An admission of snobbery

A while back, Elizabeth wrote a piece about our current golden age of television:
There is still a "Kill Your Television" mentality which equates TV watching with idiocy and film with sophistication. Of course one should not watch unlimited amounts of TV, and there is plenty of bad TV out there. But we are living in a golden age of television. It has never been so good. It's the equivalent of living from 1935-1950 for movies (or 1965-1975, depending on your aesthetic cup of tea). Nothing in film and not much in literature recently has been nearly as good as The Sopranos, The Wire, Mad Men, etc. There are also top notch non-scripted shows, such as the Daily Show. Innovations such as multiplying cable channels, the relaxation of decency standards that cable allows, and making television shows available for rental have all contributed to a burst of creativity in that medium. It's an exciting time to let your eyes glaze over!
Guilty as charged on that "Kill Your Television" mentality! This probably has more to do with my own bad habits of watching Low Entertainments than with the quality of the medium per se. However, today Julian Sanchez has a post about the ways in which the medium is changing.
Watching the TV show Fringe over the past few months, however, it occurs to me that technology is changing that somewhat—that new expectations about how viewers engage with television programs are enabling creators to make use of more comics-like techniques. Fringe is packed with little Easter eggs that take for granted the viewer’s ability to pause the program in progress to examine it frame by frame, and indeed, to freely move forward and backward both within and between episodes. Indeed, every episode’s opening sequence includes the hidden message “Observers are here,” which flickers by too quickly to be detected by a human eye unaided by pause button. Fans play a sort of “Where’s Waldo” game each episode, hunting for the pale, hairless Observer himself—he, too, may appear for only a fraction of a second—and for the subtle shot that hints at the subject of the next episode, though it’s typically only possible to recognize it as such by going back after the later show has aired.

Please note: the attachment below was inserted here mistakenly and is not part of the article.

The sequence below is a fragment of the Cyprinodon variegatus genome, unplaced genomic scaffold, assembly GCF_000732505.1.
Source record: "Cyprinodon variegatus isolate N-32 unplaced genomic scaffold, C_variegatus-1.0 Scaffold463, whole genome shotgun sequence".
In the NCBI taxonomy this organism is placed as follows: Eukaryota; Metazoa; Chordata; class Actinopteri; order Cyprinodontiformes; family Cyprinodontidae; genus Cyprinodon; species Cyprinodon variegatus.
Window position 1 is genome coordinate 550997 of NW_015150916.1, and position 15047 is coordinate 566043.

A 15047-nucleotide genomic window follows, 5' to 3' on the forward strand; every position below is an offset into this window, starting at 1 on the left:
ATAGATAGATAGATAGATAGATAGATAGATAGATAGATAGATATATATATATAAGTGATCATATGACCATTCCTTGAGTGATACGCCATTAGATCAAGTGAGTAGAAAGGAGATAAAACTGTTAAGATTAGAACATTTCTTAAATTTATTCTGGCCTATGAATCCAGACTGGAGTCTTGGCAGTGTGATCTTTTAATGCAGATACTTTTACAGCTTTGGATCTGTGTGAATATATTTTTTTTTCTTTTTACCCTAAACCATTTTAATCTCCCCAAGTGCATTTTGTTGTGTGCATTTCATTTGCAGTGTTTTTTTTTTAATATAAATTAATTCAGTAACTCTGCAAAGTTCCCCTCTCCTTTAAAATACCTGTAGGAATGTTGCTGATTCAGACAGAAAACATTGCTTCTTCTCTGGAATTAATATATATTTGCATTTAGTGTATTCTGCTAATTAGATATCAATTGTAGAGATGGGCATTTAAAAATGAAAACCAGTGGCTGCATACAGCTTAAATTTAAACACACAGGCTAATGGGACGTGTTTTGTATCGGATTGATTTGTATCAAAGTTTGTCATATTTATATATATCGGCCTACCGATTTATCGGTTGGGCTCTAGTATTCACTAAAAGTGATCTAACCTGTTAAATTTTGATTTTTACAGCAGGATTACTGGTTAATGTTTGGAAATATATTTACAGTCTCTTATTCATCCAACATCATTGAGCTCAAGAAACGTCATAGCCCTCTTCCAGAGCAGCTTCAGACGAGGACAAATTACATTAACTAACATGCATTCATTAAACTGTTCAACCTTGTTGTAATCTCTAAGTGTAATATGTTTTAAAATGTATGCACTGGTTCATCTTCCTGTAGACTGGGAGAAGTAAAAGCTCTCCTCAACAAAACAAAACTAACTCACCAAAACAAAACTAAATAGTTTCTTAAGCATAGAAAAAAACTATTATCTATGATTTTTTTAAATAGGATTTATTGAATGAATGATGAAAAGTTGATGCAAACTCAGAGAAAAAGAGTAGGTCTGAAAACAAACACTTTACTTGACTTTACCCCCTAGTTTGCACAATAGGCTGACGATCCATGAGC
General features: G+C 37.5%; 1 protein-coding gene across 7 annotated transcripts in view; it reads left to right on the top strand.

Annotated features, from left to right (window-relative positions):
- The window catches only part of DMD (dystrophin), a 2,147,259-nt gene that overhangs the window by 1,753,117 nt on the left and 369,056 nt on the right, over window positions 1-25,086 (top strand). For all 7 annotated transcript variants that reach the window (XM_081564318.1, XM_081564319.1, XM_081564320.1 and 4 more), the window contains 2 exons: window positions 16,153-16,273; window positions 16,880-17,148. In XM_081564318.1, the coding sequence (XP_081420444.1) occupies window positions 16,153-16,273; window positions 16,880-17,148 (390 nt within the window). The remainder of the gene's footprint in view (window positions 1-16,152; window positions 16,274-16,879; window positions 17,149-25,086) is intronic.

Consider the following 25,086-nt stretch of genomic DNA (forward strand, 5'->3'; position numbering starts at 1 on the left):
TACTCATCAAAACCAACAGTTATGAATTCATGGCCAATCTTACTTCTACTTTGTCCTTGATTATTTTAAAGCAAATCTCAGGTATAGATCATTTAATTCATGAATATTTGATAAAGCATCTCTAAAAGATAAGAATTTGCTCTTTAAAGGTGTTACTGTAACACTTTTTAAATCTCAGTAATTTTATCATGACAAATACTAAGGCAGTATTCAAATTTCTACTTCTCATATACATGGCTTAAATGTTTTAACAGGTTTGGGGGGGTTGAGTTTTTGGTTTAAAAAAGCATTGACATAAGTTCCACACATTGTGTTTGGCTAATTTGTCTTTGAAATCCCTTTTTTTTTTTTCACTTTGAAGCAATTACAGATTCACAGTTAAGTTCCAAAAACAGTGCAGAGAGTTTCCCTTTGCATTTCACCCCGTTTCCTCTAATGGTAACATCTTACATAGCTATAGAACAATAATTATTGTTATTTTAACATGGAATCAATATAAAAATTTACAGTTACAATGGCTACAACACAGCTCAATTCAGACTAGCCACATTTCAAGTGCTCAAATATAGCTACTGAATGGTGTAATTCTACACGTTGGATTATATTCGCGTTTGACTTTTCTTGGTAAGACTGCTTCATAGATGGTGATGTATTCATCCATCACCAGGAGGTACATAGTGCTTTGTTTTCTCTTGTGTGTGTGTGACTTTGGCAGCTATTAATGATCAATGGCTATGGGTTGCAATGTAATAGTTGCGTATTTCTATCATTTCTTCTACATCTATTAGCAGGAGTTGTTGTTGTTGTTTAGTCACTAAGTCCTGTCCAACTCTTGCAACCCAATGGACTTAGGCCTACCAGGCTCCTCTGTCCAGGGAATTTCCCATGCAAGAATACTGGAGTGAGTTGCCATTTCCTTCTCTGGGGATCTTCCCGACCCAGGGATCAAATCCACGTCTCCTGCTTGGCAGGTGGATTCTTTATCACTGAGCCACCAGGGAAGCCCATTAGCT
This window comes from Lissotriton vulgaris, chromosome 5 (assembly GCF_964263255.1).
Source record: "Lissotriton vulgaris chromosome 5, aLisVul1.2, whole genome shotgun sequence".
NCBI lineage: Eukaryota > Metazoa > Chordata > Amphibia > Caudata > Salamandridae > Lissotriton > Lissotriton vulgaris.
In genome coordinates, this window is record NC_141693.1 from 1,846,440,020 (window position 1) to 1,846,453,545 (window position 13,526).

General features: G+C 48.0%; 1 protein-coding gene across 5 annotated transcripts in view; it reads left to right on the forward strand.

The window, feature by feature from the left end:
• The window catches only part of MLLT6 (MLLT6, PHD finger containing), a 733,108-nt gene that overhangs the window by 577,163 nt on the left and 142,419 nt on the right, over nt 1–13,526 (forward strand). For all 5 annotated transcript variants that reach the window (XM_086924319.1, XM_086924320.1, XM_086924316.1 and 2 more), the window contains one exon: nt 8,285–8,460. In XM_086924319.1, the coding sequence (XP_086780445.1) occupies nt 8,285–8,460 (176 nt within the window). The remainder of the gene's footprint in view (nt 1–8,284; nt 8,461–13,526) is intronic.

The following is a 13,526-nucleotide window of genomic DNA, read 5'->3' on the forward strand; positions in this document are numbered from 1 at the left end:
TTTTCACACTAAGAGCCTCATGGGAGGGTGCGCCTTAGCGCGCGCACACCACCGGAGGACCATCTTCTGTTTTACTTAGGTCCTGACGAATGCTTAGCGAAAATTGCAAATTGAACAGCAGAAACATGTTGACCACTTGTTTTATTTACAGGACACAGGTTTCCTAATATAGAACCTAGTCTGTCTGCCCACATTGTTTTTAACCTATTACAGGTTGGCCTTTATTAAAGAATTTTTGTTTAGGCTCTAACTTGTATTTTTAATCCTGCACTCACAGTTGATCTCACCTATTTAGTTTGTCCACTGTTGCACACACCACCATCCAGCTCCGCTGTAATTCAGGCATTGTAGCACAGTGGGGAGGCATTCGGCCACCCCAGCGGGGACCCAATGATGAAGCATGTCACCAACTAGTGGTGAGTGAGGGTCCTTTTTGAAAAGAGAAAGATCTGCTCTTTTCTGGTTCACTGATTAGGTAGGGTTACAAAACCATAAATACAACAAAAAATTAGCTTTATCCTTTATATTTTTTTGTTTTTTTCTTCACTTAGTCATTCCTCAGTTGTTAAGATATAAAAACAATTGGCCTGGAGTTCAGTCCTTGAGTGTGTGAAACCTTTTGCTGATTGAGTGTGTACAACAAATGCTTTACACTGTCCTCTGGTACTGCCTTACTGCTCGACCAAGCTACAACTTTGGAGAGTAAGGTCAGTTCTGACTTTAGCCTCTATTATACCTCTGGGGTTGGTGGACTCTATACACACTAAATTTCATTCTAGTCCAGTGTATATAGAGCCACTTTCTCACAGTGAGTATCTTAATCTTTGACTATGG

My first response to this was to sniff to myself that television doesn't deserve this kind of attention and devotion. Who has time to pause and rewind and watch again? This is, of course, rank snobbery on my part.

Just as Laurence Sterne used the print medium in new and remarkable ways with "Tristram Shandy," or MGM did with color film and "The Wizard of Oz," why shouldn't the producers of Fringe use the technology of digital video recorders to enlarge the art form of television? Silly me, and my disdain. This is an admirable step for the evolution of the TV show, and I'm chagrined that my first response was knee-jerk derision.

(Tune in later for another post in what is shaping up to be Julian Sanchez Week here at Bleakonomy.)


  1. [literature and film haven't been] nearly as good as [some TV shows]."

    I think this says more about the abysmal state of film and literature these days than it does about the high quality of TV.

  2. Surprisingly, since I'm such a lit. snob, I'm also a diehard defender of (good) TV. It is out there!